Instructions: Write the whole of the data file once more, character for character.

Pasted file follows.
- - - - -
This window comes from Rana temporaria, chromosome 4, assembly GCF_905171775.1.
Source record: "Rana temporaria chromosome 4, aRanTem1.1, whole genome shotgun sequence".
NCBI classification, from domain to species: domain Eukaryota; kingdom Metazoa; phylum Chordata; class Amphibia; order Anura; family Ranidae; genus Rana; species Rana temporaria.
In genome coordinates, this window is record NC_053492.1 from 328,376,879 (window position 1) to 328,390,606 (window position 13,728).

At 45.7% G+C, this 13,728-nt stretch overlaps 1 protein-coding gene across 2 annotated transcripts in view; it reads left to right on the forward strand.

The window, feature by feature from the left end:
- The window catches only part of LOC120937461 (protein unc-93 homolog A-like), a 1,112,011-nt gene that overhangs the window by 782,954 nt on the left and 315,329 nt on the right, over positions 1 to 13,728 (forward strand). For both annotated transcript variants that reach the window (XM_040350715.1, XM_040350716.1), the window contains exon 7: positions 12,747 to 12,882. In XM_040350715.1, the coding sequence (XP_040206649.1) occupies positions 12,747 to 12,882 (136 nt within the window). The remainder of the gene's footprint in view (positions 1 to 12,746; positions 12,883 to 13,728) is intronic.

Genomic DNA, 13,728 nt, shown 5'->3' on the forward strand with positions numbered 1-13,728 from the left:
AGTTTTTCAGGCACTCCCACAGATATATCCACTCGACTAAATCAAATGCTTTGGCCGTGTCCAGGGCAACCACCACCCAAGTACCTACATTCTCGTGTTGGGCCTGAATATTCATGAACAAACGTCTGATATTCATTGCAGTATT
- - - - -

This window comes from Rana temporaria, chromosome 4, assembly GCF_905171775.1.
Source record: "Rana temporaria chromosome 4, aRanTem1.1, whole genome shotgun sequence".
NCBI classification, from domain to species: domain Eukaryota; kingdom Metazoa; phylum Chordata; class Amphibia; order Anura; family Ranidae; genus Rana; species Rana temporaria.
In genome coordinates, this window is record NC_053492.1 from 328,376,879 (window position 1) to 328,390,606 (window position 13,728).

At 45.7% G+C, this 13,728-nt stretch overlaps 1 protein-coding gene across 2 annotated transcripts in view; it reads left to right on the forward strand.

The window, feature by feature from the left end:
- The window catches only part of LOC120937461 (protein unc-93 homolog A-like), a 1,112,011-nt gene that overhangs the window by 782,954 nt on the left and 315,329 nt on the right, over positions 1 to 13,728 (forward strand). For both annotated transcript variants that reach the window (XM_040350715.1, XM_040350716.1), the window contains exon 7: positions 12,747 to 12,882. In XM_040350715.1, the coding sequence (XP_040206649.1) occupies positions 12,747 to 12,882 (136 nt within the window). The remainder of the gene's footprint in view (positions 1 to 12,746; positions 12,883 to 13,728) is intronic.

Genomic DNA, 13,728 nt, shown 5'->3' on the forward strand with positions numbered 1-13,728 from the left:
AGTTTTTCAGGCACTCCCACAGATATATCCACTCGACTAAATCAAATGCTTTGGCCGTGTCCAGGGCAACCACCACCCAAGTACCTACATTCTCGTGTTGGGCCTGAATATTCATGAACAAACGTCTGATATTCATTGCAGTATT